No matter which school type you teach in China, you’ll encounter hard-working students who are mostly respectful towards teachers. Often, you’ll be impressed with how much they can sacrifice in order to get a good score.

Teaching English in China Requirements [Updated in 2019]

requirements for teaching english in China

If you are seriously considering teaching English in China as your next adventure, you must be curious to know what qualifications you need to have in order to come and work in China.

As the Chinese government constantly changes its visa policies, you need to keep yourself updated with the latest information. This article is updated in 2019 to give you the most recent update in teaching English in China requirements. 

Check it out! 

1. Is a Bachelor’s degree required? 

If you want to apply for a work visa and teach in China legally, the answer is yes.

The process of getting a work visa is quite straightforward, and a bachelor degree is needed for this to be approved.

2. Is teaching experience required?  

Not necessarily, but if you, you will be in a more favorable position during the interview, and more likely to land on a better package.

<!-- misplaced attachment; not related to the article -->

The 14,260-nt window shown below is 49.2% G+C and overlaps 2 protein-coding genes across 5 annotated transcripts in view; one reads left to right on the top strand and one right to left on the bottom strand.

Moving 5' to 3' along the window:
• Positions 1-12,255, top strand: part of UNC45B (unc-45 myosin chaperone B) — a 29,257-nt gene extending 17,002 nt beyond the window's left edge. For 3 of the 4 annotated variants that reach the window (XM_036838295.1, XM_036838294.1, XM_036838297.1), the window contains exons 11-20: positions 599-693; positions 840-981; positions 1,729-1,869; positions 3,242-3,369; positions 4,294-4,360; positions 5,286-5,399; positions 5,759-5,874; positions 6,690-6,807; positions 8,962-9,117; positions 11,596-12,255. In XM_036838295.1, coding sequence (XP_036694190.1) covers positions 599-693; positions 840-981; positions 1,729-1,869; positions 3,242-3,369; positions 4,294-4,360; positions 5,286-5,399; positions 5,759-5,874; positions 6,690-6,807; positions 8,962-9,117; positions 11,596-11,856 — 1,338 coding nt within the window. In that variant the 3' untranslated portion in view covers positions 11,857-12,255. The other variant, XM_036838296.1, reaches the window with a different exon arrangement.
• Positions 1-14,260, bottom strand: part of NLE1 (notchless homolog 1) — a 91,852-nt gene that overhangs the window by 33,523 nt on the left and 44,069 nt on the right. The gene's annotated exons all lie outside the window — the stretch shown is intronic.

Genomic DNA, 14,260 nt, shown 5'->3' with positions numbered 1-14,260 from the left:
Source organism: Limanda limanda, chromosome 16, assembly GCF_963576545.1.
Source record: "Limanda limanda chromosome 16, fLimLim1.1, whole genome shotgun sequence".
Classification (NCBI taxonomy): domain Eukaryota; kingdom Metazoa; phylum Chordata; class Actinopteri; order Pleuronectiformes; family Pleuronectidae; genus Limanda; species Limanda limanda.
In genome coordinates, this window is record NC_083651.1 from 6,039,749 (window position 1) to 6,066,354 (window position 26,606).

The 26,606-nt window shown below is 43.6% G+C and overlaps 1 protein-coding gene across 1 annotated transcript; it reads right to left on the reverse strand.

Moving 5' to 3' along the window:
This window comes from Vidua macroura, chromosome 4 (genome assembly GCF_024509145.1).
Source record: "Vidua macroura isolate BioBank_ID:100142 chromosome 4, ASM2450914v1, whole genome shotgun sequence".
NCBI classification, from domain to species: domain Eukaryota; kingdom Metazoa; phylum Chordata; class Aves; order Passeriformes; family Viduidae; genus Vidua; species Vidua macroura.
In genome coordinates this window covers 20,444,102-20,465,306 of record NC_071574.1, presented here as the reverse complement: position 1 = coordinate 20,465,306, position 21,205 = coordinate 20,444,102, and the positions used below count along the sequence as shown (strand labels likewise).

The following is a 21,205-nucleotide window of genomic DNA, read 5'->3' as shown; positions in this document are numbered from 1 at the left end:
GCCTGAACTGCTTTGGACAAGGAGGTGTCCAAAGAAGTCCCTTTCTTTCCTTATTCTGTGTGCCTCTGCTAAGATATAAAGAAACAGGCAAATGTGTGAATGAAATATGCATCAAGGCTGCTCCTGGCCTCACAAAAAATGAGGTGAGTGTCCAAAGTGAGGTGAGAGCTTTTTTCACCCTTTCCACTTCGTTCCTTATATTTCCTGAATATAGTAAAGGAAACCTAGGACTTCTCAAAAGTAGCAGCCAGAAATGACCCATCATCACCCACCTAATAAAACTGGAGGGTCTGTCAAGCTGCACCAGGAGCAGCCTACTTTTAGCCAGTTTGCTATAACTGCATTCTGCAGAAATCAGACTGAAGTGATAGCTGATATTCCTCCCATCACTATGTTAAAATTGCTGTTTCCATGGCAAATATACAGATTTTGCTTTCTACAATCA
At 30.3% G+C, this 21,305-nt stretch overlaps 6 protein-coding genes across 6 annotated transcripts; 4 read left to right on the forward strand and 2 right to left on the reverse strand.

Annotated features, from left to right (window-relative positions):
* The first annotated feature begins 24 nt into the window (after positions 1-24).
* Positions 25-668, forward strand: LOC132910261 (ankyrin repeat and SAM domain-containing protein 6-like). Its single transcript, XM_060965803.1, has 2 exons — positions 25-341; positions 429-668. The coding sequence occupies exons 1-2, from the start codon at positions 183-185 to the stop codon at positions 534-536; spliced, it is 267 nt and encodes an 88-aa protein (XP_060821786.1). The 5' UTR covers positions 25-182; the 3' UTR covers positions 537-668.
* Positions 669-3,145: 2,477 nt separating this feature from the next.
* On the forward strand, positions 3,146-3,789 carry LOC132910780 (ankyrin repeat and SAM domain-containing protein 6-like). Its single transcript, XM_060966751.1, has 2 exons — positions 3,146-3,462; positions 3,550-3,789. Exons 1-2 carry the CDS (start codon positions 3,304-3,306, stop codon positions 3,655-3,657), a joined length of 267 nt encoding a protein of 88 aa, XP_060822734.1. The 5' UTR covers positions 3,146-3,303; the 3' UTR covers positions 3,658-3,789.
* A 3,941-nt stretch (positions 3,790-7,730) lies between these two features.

However, this is not a “must-have” for you to teach in China. In fact, there are a lot of programs offering training for graduates without any teaching experiences. A university graduate without any teaching experience can also land a good position and transition smoothly to teaching English in China life.

3. Do I need to be a native English speaker?  

No necessarily, however, due to China’s recent visa update, candidates need to be passport holders from native-speaking countries, i.e., United Kingdom, United States, Australia, Canada, Ireland, New Zealand or South Africa.

Need to be passport holder of United Kingdom, United States, Australia, Canada, Ireland, New Zealand or South Africa.

4. Is the TEFL certificate necessary?  

TEFL is the certificate to teach English as a foreign language which usually takes serious training for you to complete.

You do need a TEFL certificate in order to complete your work visa application, but you can also obtain it after you’ve secured a position. In fact, some positions Panda Buddy offers can offer you TEFL course at a much cheaper price. So if you don’t have one already, don’t worry, you’ll be fine.

P.S. There are also many different kinds that are equivalent to TEFL, such as TESOL certificate, CELTA, Cert TESOL, Dip TESOL, those are big ones. 

5. Can I teach in China without a degree?  

A Bachelor’s degree is required for the work z visa in China. 

There might be some positions available for people without a degree due to the high demand, however, it’s not recommended to take the risk to teach in China without a work visa.

The good news is, there are countries hiring English teachers that don’t require you to have a Bachelor degree. For more detailed information, please check out our summaries of teaching abroad requirements. 

bachelor degree is required for work z visa

6. Any other requirements?

In order to obtain a legal work visa, you need to have a clean background check, a valid passport, and an updated curriculum vitae. 

 To recap, here are the basic requirements for teaching English in China: 

• You need a Bachelor degree